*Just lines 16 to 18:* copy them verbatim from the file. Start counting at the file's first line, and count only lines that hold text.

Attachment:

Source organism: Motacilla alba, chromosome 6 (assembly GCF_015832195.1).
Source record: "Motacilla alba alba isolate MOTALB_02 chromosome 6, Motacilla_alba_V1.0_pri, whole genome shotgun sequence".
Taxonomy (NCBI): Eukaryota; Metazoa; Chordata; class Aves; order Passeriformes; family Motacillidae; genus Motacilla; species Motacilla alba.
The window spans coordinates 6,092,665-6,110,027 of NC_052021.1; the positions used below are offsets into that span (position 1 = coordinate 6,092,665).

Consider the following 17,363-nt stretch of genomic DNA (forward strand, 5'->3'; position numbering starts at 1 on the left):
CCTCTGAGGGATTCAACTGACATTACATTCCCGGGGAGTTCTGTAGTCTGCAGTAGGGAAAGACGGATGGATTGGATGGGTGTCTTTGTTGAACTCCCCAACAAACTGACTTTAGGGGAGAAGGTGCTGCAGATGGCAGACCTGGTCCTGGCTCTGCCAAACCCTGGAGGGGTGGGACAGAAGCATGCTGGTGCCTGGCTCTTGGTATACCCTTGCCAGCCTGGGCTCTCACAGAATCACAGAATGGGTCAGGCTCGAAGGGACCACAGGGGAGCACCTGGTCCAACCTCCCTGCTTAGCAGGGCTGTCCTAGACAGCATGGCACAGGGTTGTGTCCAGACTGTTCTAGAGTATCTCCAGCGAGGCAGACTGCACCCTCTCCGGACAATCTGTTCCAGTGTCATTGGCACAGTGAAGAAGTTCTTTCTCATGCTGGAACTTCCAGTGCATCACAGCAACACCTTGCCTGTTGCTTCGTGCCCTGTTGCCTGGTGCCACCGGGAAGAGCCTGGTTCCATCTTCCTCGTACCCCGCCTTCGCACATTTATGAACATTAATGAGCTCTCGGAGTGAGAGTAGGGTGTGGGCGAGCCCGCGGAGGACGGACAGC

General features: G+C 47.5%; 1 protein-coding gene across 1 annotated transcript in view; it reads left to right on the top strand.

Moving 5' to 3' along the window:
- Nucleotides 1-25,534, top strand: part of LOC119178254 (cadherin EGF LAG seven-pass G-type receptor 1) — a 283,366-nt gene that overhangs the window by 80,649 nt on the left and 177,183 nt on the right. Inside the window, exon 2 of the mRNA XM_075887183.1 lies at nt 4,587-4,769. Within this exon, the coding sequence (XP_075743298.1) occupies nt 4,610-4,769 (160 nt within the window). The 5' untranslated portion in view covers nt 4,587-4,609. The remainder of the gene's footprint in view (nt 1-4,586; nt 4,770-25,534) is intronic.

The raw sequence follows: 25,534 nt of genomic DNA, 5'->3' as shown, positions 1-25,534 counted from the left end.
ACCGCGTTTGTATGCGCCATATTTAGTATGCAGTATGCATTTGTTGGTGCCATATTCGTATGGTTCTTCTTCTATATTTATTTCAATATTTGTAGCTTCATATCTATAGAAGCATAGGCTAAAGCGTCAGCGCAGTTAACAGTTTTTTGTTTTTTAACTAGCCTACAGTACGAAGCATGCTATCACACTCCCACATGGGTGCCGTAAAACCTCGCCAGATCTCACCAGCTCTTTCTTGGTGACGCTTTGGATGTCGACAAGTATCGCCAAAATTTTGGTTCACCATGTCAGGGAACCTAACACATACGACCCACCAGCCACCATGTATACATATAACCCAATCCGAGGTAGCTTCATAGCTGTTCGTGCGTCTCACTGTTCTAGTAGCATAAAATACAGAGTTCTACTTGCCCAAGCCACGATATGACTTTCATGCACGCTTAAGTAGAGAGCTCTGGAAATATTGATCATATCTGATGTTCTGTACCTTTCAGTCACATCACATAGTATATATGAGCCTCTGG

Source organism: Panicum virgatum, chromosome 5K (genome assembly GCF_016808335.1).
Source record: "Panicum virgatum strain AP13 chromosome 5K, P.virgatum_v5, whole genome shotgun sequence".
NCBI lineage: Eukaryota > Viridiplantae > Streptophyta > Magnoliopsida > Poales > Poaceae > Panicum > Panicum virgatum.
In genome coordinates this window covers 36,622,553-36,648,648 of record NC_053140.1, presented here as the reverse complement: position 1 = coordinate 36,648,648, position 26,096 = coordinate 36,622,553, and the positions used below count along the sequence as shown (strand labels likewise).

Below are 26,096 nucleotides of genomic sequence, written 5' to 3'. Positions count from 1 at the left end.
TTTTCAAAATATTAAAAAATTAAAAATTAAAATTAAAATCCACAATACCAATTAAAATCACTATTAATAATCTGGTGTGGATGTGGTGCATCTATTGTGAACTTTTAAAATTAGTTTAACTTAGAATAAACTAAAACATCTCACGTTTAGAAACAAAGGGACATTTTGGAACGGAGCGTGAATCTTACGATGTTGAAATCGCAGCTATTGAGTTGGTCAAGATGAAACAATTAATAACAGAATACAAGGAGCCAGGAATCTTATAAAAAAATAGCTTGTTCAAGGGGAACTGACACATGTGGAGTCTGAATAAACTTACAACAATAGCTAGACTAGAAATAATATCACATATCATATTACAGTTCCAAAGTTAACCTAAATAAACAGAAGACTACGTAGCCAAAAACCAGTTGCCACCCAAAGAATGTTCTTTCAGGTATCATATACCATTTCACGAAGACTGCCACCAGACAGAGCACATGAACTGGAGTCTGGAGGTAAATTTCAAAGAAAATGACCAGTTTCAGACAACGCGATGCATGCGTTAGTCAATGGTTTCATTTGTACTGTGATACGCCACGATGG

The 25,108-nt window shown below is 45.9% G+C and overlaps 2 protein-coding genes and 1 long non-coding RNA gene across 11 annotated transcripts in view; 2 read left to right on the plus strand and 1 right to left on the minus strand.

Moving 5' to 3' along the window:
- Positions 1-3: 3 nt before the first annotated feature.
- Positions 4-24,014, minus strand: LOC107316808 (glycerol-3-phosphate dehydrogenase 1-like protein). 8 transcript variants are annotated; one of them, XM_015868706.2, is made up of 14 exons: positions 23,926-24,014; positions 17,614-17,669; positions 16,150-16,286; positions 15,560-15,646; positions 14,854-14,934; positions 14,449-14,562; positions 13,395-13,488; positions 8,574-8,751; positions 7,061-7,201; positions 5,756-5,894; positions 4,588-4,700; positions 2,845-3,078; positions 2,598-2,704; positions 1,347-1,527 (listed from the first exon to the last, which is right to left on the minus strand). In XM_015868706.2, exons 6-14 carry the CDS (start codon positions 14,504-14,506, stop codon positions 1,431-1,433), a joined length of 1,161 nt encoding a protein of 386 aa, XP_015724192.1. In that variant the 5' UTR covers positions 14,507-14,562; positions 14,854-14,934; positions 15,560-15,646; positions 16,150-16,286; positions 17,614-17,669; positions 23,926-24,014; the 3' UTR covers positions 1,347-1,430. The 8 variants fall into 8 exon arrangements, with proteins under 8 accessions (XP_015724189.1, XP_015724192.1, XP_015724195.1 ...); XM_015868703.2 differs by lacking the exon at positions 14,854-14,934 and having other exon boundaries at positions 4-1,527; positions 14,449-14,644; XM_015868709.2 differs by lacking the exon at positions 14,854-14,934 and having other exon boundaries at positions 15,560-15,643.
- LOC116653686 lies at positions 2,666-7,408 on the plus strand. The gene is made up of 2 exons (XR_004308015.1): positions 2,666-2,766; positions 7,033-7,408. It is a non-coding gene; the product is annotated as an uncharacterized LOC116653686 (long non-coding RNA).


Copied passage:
Below are 26,096 nucleotides of genomic sequence, written 5' to 3'. Positions count from 1 at the left end.
TTTTCAAAATATTAAAAAATTAAAAATTAAAATTAAAATCCACAATACCAATTAAAATCACTATTAATAATCTGGTGTGGATGTGGTGCATCTATTGTGAACTTTTAAAATTAGTTTAACTTAGAATAAACTAAAACATCTCACGTTTAGAAACAAAGGGACATTTTGGAACGGAGCGTGAATCTTACGATGTTGAAATCGCAGCTATTGAGTTGGTCAAGATGAAACAATTAATAACAGAATACAAGGAGCCAGGAATCTTATAAAAAAATAGCTTGTTCAAGGGGAACTGACACATGTGGAGTCTGAATAAACTTACAACAATAGCTAGACTAGAAATAATATCACATATCATATTACAGTTCCAAAGTTAACCTAAATAAACAGAAGACTACGTAGCCAAAAACCAGTTGCCACCCAAAGAATGTTCTTTCAGGTATCATATACCATTTCACGAAGACTGCCACCAGACAGAGCACATGAACTGGAGTCTGGAGGTAAATTTCAAAGAAAATGACCAGTTTCAGACAACGCGATGCATGCGTTAGTCAATGGTTTCATTTGTACTGTGATACGCCACGATGG

The 25,108-nt window shown below is 45.9% G+C and overlaps 2 protein-coding genes and 1 long non-coding RNA gene across 11 annotated transcripts in view; 2 read left to right on the plus strand and 1 right to left on the minus strand.